DualSense is the name of the PlayStation 5 controller, releasing alongside the console by the Holiday 2020, Sony has announced. The controller is coming with a disruptive design that applies several changes to the current DualShock 4, some of which have only been hinted at.
DualSense is white because it’s different
Firstly, the color. The Japanese platform owner has chosen to go for white as the main color with black finishes, a radical departure from the previous two generations of PlayStation controller, which had gone for single, black color at launch.
Fans are already toying with the idea of having limited editions and multiple colors added after launch, and Sony will go that way possibly a few months after the release of the PlayStation 5, like how it did for PS4 (and PlayStation consoles before of it).
However, those fanmade renders are a further hint at why the console maker went with a black and white color scheme for DualSense – it needs to make it clear from the moment you were going to look at it that it was supposed to be different from DualShock 4. It needed to surprise fans to remark the extent of the change it is going to apply to the way we play.
The newest functionalities
The PS5 controller is set to introduce many new functionalities, some of which had already been disclosed, some others are still waiting to be confirmed as we get to learn more about the operating system of the console.
The DualSense name itself is due to the introduction of haptic feedback, which is expected to convey a new feeling to the players – they’re not supposed only to be providing inputs but also to be receiving those.
Haptic feedback allows the controller to give you a peculiar response to each action you’re doing on screen, whether it’s that you’re kicking a ball on a football pitch or crashing against a wall in a racing game.
On top of that, part of the same vision we have the adaptive triggers, which are opposing more or less resistance based on the action you’re going to do: when drawing a bow to shoot an arrow, you’ll notice it’ll act differently from taking a sprint in a sports game.
While this is something we had already been given a sneak peek, new features have also been revealed in the latest PlayStation Blog post.
The controller is coming with an integrated microphone that will allow you to have quick chats with your friends without using an external mic. It boasts a button to shut it down in case you’re worried about your privacy.
Sony itself suggests you use this solution only for chats on the fly, which means it doesn’t come with a Blue Yeti-quality level. Still, it’s a quiet confirmation that rumors about PlayStation Assist – a vocal assistant that will drive you through your games and OS menus – is a reality and could be revealed shortly.
Another feature that was just revealed is the Create button. It’s replacing the Share button, but it’s designed to be an expansion of that concept: through this button, we’re going to share not merely screenshots and videos, but “epic gameplay content.”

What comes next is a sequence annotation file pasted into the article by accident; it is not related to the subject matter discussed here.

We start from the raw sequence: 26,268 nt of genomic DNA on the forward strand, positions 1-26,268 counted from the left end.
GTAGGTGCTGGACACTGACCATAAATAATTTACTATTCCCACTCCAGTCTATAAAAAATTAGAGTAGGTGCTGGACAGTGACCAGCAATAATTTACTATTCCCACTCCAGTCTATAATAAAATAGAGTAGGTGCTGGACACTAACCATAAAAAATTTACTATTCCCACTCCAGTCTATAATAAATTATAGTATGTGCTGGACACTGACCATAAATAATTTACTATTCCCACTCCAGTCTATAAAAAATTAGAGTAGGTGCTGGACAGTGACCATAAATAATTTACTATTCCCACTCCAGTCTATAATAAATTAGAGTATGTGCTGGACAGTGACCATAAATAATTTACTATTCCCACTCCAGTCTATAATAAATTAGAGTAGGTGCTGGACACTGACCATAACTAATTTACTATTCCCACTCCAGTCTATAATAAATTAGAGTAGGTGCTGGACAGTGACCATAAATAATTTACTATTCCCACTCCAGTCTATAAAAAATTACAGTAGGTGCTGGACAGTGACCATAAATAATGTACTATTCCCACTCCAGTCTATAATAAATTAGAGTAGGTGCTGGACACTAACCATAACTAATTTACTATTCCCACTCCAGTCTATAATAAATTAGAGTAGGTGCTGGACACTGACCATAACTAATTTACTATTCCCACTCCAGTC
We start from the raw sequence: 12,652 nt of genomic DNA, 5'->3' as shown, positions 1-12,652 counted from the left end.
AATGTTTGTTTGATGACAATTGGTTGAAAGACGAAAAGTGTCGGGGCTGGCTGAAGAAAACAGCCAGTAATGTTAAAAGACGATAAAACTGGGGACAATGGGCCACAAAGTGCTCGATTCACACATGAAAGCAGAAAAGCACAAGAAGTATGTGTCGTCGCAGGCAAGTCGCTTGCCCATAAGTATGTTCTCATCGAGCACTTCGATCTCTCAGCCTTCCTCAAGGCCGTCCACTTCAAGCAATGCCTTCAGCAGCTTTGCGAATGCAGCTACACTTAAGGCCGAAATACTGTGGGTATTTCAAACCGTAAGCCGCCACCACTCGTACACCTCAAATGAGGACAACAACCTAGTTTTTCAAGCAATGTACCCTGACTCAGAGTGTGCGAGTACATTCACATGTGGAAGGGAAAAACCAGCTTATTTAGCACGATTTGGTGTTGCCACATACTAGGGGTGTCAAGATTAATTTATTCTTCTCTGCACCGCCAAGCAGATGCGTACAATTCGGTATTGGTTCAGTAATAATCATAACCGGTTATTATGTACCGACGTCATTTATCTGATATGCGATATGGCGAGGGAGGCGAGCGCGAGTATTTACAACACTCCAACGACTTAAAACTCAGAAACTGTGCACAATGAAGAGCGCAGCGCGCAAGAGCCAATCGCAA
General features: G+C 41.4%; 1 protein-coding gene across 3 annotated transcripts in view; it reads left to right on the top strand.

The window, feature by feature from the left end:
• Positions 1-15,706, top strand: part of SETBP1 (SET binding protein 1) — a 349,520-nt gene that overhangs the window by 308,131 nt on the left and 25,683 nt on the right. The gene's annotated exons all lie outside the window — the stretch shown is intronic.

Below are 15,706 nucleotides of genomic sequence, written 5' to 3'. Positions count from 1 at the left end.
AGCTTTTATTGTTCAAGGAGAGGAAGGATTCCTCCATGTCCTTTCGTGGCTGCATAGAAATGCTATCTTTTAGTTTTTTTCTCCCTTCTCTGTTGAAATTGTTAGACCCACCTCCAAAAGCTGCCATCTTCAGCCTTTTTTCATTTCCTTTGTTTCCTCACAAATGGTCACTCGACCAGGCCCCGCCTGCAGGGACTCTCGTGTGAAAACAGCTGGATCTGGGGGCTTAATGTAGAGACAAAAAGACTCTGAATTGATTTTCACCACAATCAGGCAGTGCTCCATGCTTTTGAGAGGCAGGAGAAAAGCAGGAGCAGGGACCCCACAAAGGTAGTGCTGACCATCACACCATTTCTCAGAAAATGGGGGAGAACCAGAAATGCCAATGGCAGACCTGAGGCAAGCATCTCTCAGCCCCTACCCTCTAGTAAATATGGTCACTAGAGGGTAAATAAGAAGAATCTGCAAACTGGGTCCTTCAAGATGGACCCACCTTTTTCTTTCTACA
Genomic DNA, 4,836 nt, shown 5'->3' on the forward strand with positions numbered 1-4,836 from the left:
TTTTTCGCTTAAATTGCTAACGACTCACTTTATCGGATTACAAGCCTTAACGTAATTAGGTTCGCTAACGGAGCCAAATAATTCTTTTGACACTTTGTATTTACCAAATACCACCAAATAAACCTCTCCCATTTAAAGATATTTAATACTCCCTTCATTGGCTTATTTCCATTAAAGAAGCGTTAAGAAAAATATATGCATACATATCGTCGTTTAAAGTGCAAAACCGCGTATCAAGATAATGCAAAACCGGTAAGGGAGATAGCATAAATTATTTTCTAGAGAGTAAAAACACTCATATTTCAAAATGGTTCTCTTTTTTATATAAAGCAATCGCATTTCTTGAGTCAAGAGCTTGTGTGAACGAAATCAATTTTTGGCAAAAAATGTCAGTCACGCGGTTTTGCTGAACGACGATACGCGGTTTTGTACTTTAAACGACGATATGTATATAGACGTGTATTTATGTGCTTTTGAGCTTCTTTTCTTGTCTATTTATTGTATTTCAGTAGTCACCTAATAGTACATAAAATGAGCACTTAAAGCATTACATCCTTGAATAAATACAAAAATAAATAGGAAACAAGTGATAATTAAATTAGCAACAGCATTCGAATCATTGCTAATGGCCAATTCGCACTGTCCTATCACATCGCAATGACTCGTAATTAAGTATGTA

More on this will be revealed soon as part, again, of the PlayStation 5’s OS, but it looks like a hint at the rumored Google Stadia-like feature that could allow you to share the state of your game with a friend and have them in right away to help, and even more.
More nuanced changes have been applied to the design of already existing features and the controller itself. DualSense form is more curved compared to DualShock 4 as it is slightly bigger, but Sony put a lot of effort in trying and not making it feel like that.
Front buttons such as triangle, cross, square, and circle don’t have their iconic colors on them for the first time, and that’s another little departure from the past. The lightbar is no more. The touchpad has been inclined on the sides and equipped with side lights instead of one on the top as it is on DualShock 4 – that is likely going to be used with PlayStation VR so it can detect the controller.
The front buttons are not a separated part from the body of the controller and that, together with the Create and Options buttons being inclined themselves, should make it easier to reach them. The overall form factor and more curved design should also help with R1 and L1.
Finally, the PlayStation button is no longer included in a sphere as it happens with DualShock 4. The logo itself is serving as a button of the same grey color of the joypad’s inferior part. At the time being, we don’t know if it’s equipped with some light to remark the controller is on.
PS5, launching 2020
PlayStation 5 has been confirmed to be releasing during Holiday 2020, once again, and that is somewhat useful considering the most recent Last of Us Part II delay.
The controller itself might give us an idea of how different the design of the console could ultimately be, with white now possibly being its color (or its primary color, accompanied with black finishes).
Its lower part could, however, be used as a “hook” for Sony to keep black as the primary color for PlayStation 5, even though that would be rather bold – perhaps even more than the new controller’s design itself.
Something similar to PS4 could be considered a step back in this aggressive design strategy. At the same time, it’s clear that, after this gen’s success, the platform owner wasn’t forced to make such a significant departure as Xbox Series X.
Looking at how disruptive the DualSense’s design and even its name is, Sony has set high expectations when it comes to the look of its next-gen console. Whether it’s good or bad, it’s up to you to decide.